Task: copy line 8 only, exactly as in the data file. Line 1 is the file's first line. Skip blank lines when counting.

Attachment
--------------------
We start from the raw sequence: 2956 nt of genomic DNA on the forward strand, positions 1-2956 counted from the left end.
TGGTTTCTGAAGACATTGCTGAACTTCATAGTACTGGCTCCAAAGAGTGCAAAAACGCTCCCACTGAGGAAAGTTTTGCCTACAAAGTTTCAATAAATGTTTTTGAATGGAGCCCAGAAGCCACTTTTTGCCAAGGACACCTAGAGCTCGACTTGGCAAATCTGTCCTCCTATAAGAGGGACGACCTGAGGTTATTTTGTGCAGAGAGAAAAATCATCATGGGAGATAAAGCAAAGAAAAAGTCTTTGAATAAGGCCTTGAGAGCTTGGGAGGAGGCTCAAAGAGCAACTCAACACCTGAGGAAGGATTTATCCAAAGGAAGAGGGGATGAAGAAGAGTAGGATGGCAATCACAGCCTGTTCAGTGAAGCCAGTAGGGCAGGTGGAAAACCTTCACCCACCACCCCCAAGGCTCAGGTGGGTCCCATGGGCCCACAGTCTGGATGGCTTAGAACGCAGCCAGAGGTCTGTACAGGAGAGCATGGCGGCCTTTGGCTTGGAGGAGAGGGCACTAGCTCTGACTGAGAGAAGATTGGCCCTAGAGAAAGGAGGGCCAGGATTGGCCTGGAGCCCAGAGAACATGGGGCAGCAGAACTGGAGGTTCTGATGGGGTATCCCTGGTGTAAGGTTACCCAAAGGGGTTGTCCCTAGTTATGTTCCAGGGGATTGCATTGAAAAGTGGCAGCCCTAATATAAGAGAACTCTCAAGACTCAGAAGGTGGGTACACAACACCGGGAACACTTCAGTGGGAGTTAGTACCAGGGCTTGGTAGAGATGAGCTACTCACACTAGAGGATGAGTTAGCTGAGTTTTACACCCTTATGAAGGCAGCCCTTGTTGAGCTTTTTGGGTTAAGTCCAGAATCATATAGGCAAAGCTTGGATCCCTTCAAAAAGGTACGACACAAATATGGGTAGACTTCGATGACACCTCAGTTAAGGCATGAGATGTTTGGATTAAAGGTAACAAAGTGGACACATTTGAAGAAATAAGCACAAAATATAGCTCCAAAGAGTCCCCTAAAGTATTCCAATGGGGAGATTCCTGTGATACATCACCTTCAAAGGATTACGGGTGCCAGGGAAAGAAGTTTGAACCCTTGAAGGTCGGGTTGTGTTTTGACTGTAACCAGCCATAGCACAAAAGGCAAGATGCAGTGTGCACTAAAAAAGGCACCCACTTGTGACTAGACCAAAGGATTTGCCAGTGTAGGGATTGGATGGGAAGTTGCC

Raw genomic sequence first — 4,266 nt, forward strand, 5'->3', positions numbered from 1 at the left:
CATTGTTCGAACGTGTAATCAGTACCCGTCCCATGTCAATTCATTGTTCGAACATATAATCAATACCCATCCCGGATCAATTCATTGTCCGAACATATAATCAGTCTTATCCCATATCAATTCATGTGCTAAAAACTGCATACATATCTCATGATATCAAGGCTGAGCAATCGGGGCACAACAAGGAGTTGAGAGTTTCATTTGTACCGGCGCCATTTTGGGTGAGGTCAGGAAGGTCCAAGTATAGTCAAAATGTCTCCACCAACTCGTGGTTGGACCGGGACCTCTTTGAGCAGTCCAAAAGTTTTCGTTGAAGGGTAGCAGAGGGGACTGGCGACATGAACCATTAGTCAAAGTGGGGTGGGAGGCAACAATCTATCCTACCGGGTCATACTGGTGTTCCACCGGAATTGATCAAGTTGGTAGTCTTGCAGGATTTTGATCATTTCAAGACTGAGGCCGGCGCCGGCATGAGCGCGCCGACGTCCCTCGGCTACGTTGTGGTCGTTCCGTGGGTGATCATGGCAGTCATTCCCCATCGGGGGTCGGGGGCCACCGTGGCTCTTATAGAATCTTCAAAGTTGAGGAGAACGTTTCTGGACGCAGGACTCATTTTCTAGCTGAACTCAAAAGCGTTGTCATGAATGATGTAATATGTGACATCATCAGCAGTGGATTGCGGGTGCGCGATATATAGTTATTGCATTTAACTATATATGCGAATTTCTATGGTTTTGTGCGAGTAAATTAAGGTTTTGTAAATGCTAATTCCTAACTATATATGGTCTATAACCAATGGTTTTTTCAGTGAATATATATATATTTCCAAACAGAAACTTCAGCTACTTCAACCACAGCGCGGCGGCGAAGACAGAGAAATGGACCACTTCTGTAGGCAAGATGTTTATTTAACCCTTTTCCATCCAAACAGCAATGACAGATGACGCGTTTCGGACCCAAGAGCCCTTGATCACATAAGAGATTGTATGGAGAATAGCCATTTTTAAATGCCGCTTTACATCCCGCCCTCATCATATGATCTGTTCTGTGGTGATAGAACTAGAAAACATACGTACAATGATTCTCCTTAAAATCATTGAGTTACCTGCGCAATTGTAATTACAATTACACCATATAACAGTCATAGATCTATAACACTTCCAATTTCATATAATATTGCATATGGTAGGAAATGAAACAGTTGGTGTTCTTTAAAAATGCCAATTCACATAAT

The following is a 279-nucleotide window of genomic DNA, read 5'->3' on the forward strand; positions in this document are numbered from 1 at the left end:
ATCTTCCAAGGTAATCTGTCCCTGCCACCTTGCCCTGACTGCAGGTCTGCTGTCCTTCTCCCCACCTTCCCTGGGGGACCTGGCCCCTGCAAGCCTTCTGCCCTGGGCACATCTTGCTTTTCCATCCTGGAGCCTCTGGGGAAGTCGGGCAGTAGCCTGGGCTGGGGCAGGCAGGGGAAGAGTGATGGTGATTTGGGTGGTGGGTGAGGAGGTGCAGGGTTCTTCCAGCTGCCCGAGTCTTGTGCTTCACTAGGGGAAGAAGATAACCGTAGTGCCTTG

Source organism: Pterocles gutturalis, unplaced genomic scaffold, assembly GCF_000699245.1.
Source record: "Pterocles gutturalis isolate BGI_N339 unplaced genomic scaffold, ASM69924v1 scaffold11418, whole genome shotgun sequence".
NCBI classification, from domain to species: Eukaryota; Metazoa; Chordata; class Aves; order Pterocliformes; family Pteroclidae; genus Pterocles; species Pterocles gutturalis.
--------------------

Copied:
Source record: "Pterocles gutturalis isolate BGI_N339 unplaced genomic scaffold, ASM69924v1 scaffold11418, whole genome shotgun sequence".